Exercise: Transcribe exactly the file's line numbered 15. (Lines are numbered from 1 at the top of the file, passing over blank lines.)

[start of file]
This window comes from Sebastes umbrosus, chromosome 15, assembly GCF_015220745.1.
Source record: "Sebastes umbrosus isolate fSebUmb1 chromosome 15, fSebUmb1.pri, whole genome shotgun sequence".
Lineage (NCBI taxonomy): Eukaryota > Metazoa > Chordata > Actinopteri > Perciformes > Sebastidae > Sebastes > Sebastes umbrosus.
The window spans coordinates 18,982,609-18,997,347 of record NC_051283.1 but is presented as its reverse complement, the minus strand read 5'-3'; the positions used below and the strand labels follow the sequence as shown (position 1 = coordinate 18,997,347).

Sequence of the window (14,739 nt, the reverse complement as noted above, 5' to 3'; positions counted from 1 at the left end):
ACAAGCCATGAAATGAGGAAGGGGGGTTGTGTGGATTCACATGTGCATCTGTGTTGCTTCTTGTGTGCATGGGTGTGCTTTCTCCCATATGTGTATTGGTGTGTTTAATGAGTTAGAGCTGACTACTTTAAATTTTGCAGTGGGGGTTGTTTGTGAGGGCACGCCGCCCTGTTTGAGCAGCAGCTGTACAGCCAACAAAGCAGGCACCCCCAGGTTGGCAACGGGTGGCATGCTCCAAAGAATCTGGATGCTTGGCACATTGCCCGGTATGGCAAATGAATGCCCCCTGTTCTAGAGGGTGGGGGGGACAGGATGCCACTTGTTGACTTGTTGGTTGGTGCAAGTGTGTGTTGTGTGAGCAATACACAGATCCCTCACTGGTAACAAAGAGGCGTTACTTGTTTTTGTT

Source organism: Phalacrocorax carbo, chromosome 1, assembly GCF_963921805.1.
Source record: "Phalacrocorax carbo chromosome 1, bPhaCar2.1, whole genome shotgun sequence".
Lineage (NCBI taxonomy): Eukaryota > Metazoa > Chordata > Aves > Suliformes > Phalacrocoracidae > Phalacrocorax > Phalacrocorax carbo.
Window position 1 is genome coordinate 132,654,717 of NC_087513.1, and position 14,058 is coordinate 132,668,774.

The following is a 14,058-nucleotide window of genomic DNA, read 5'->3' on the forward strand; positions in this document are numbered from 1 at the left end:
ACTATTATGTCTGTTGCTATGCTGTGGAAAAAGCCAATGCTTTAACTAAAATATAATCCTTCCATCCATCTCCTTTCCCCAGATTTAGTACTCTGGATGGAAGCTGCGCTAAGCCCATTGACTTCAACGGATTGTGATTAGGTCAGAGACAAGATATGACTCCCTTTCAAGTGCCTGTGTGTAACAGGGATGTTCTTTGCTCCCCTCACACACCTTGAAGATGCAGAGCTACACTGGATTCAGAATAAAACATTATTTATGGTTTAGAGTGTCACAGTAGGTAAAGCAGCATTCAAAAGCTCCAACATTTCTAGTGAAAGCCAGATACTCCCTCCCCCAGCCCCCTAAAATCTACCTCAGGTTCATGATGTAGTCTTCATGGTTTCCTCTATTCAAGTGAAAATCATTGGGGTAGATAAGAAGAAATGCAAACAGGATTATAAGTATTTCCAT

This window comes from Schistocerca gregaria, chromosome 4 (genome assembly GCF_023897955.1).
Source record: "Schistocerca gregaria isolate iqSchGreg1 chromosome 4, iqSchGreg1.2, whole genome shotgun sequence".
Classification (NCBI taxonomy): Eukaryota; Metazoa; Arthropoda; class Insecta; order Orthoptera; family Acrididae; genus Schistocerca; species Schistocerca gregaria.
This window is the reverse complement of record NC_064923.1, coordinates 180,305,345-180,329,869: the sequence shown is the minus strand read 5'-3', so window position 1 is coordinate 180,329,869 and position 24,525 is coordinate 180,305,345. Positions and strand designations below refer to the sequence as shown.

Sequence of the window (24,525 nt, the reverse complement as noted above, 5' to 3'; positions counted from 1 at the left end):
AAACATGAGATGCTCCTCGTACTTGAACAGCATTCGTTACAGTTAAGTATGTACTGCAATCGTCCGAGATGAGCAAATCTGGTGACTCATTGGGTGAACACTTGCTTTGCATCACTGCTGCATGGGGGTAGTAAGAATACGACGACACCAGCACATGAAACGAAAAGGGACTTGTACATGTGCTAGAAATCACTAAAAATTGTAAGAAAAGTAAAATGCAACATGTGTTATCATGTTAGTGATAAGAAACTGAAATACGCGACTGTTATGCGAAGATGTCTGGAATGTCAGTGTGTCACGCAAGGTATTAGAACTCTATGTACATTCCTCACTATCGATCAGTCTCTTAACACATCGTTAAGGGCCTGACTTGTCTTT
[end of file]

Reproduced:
Classification (NCBI taxonomy): Eukaryota; Metazoa; Arthropoda; class Insecta; order Orthoptera; family Acrididae; genus Schistocerca; species Schistocerca gregaria.